LEXINGTON, S.C. (BP)–Three young pastors have different fresh ideas about “being the church” — in a growing community in South Carolina, a coal mining town in Pennsylvania and in rural northeastern Alabama — but they share an appreciation for the Cooperative Program and for being part of the Southern Baptist Convention.
The Cooperative Program (CP) is “big picture” and yet “tight focus,” the pastors say of how CP extends their churches’ witness globally and, at the same time, needs every church to do its part for maximum effectiveness.
ROBERT TIMS, LEXINGTON, S.C. — Lake Murray Baptist Church was launched 27 years ago with the help of the Cooperative Program and several local churches in a growing area a few miles outside of Lexington, S.C. The town has since grown out to the church and past it, and the church has grown with it.
“The Cooperative Program was there at the start of this church, and it’s a gift we’re paying forward,” said Robert Tims, who leads the church as pastor for preaching and leadership.
During the 15 years in student ministry preceding his call to the pastorate and during his preparation for the ministry at Southern Baptist Theological Seminary and Beeson Divinity School, Tims saw firsthand the fruit of the Cooperative Program.
He saw churches, church-planting pastors and ministries empowered by Cooperative Program gifts. He saw the limitations when CP support was not available. He saw students able to take low- or no-pay ministry positions while in seminary because their expenses were kept low because Southern Baptists churches were committed to theological education through the Cooperative Program. He saw students graduating without major educational debt because of the assistance they received from the Cooperative Program — students equipped for ministry anywhere in the world where God might call them.
“What makes Southern Baptists different or distinct from other Baptists? Southern Baptists cooperate with other Southern Baptist churches in evangelism — telling others the Good News of Jesus Christ — and in missions — making disciples of all nations of the world,” Tims wrote on the church’s website, www.lakemurraybaptist.org. Lake Murray, together with other Southern Baptist churches, supports nearly 5,600 missionaries internationally and more than 5,500 missionaries on the North American continent. “Through our method called the Cooperative Program,” Tims explained, “we add a percentage of our undesignated receipts to the percentage given by other Southern Baptist churches to begin new churches, to win others to Christ, and to make committed followers of Jesus Christ.”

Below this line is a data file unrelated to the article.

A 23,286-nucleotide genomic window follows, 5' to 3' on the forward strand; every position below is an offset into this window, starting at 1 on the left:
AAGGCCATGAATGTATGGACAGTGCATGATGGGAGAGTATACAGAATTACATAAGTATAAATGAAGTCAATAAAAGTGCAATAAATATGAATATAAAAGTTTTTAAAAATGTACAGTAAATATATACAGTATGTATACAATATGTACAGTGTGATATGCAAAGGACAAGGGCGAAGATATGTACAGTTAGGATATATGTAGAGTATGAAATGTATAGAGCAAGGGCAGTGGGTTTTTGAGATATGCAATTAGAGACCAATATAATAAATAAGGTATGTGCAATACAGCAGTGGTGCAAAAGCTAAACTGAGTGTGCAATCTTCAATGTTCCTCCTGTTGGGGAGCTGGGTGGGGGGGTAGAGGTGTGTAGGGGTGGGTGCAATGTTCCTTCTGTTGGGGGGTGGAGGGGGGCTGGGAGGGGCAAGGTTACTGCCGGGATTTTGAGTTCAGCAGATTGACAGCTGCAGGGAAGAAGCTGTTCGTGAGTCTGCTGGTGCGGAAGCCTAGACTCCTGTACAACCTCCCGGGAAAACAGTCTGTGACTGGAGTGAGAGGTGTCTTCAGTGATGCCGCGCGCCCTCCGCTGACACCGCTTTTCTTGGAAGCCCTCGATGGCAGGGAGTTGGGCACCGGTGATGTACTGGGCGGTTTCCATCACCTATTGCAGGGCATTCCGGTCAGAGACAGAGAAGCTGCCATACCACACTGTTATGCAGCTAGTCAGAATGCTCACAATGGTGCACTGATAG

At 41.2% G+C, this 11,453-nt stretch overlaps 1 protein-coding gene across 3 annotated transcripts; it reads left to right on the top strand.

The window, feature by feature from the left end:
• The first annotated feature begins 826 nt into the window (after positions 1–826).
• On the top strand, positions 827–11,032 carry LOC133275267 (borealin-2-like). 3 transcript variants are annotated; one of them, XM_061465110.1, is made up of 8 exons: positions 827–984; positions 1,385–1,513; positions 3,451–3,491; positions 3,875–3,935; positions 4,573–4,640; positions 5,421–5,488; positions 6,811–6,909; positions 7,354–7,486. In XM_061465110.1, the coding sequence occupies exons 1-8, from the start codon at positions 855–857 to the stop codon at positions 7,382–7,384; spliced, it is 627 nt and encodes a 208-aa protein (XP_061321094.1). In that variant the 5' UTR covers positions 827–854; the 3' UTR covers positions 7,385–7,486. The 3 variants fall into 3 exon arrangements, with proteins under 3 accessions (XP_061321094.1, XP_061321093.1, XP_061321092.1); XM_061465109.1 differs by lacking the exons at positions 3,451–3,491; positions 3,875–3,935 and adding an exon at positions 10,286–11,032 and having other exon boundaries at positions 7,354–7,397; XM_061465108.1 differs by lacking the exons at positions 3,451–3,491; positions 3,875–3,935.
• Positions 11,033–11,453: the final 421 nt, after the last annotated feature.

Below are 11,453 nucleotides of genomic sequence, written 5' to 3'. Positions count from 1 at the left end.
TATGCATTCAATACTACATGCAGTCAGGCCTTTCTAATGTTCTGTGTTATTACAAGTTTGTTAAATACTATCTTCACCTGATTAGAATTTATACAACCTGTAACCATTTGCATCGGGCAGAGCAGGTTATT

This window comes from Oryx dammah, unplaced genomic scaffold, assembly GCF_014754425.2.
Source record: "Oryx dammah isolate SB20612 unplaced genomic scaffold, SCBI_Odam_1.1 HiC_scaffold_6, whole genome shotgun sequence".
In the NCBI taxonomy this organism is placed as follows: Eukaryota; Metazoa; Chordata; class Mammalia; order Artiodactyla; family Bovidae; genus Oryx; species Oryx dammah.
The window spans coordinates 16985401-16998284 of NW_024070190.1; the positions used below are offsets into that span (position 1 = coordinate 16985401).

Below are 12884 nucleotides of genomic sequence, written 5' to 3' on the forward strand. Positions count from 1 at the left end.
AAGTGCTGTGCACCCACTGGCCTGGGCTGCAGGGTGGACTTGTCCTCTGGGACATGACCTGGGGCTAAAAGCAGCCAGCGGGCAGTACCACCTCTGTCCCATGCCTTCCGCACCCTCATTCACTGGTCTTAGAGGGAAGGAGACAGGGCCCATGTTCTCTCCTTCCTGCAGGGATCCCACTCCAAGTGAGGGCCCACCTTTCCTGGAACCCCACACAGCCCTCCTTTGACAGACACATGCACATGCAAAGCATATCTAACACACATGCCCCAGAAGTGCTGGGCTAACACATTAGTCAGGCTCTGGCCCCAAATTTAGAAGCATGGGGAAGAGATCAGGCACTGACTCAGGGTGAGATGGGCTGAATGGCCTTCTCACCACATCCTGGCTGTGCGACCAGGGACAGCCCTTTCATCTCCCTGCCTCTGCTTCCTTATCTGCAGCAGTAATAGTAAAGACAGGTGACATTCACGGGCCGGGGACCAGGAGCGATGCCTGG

The Cooperative Program helps correct the “disconnect” between many churchgoers and their gifts to missions, Tims said. “The more missionaries we host and allow to share, the better, and the more trips we take, the better. If we make the connections between our giving and how it is spent, giving to missions through the Cooperative Program helps our congregation understand the importance of Lake Murray Baptist Church to God’s global plan.”
The church has a home for missionaries returning for stateside assignments and actively pursues opportunities for church planters and international missionaries to speak to various groups within the church. And, so far this year, church members have participated in short-term mission trips in Alaska, Haiti, Jamaica, Peru, Thailand, Nova Scotia (twice) and Cherokee, N.C. In 2010, missions plans include Peru, Seattle and San Diego.
While Lake Murray Baptist provides a full complement of Bible and discipleship studies, Tims noted, “More and more we are trying to equip our people to depend less on church programs and more on themselves to enter into the community with the Gospel,” resonating with missional ideas challenging churches to serve locally, plant churches nationally and adopt a people group globally.
“Therefore, our focus at this time is to fall in love all over again with Jesus, not the church or its programs,” Tims said. “We want to make much of Christ in worship and discipleship, and see that overflow into evangelism and missions and ministry, circling back again to worship.”
This shift in focus for the church has led Lake Murray Baptist to reconsider the impact some programs have, while reinforcing the significant impact of others. Open arms to the community include a preschool, weekday kindergarten, Upward Basketball, Upward Cheerleading, AWANAs and an annual Christmas drama, “This Man Called Jesus.” The Women on Mission group also is involved in several local ministries, while middle and high school students serve in regional mission organizations on a monthly basis.